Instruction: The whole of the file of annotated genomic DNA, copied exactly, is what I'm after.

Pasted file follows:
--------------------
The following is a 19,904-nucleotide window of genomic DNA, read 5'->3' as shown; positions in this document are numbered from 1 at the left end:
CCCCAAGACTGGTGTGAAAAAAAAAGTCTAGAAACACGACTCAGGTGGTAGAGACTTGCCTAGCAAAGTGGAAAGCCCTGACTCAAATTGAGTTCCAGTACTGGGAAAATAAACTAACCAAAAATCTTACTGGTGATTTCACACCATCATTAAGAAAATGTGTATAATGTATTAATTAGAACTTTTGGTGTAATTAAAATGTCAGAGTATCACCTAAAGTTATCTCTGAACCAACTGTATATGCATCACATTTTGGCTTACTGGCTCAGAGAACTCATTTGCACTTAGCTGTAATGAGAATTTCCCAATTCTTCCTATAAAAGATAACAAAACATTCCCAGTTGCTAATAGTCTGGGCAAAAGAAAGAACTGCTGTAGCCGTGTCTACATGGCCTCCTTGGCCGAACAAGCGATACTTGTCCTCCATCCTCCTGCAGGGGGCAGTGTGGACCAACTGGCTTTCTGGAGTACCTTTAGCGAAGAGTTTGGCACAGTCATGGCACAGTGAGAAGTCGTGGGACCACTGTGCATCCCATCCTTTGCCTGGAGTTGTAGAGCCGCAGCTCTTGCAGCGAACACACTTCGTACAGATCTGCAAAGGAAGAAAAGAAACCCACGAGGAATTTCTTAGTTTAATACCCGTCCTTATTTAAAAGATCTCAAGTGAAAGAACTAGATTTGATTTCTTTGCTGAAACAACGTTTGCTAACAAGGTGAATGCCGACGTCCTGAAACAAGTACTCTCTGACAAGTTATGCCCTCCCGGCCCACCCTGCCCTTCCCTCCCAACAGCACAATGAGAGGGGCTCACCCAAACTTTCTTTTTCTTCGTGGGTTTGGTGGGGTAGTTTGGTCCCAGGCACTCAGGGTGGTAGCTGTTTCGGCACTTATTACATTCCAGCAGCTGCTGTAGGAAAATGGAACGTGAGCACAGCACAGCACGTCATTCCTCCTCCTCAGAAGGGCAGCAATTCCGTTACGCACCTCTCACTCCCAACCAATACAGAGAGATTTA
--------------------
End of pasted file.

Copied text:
The following is a 19,904-nucleotide window of genomic DNA, read 5'->3' as shown; positions in this document are numbered from 1 at the left end:
CCCCAAGACTGGTGTGAAAAAAAAAGTCTAGAAACACGACTCAGGTGGTAGAGACTTGCCTAGCAAAGTGGAAAGCCCTGACTCAAATTGAGTTCCAGTACTGGGAAAATAAACTAACCAAAAATCTTACTGGTGATTTCACACCATCATTAAGAAAATGTGTATAATGTATTAATTAGAACTTTTGGTGTAATTAAAATGTCAGAGTATCACCTAAAGTTATCTCTGAACCAACTGTATATGCATCACATTTTGGCTTACTGGCTCAGAGAACTCATTTGCACTTAGCTGTAATGAGAATTTCCCAATTCTTCCTATAAAAGATAACAAAACATTCCCAGTTGCTAATAGTCTGGGCAAAAGAAAGAACTGCTGTAGCCGTGTCTACATGGCCTCCTTGGCCGAACAAGCGATACTTGTCCTCCATCCTCCTGCAGGGGGCAGTGTGGACCAACTGGCTTTCTGGAGTACCTTTAGCGAAGAGTTTGGCACAGTCATGGCACAGTGAGAAGTCGTGGGACCACTGTGCATCCCATCCTTTGCCTGGAGTTGTAGAGCCGCAGCTCTTGCAGCGAACACACTTCGTACAGATCTGCAAAGGAAGAAAAGAAACCCACGAGGAATTTCTTAGTTTAATACCCGTCCTTATTTAAAAGATCTCAAGTGAAAGAACTAGATTTGATTTCTTTGCTGAAACAACGTTTGCTAACAAGGTGAATGCCGACGTCCTGAAACAAGTACTCTCTGACAAGTTATGCCCTCCCGGCCCACCCTGCCCTTCCCTCCCAACAGCACAATGAGAGGGGCTCACCCAAACTTTCTTTTTCTTCGTGGGTTTGGTGGGGTAGTTTGGTCCCAGGCACTCAGGGTGGTAGCTGTTTCGGCACTTATTACATTCCAGCAGCTGCTGTAGGAAAATGGAACGTGAGCACAGCACAGCACGTCATTCCTCCTCCTCAGAAGGGCAGCAATTCCGTTACGCACCTCTCACTCCCAACCAATACAGAGAGATTTA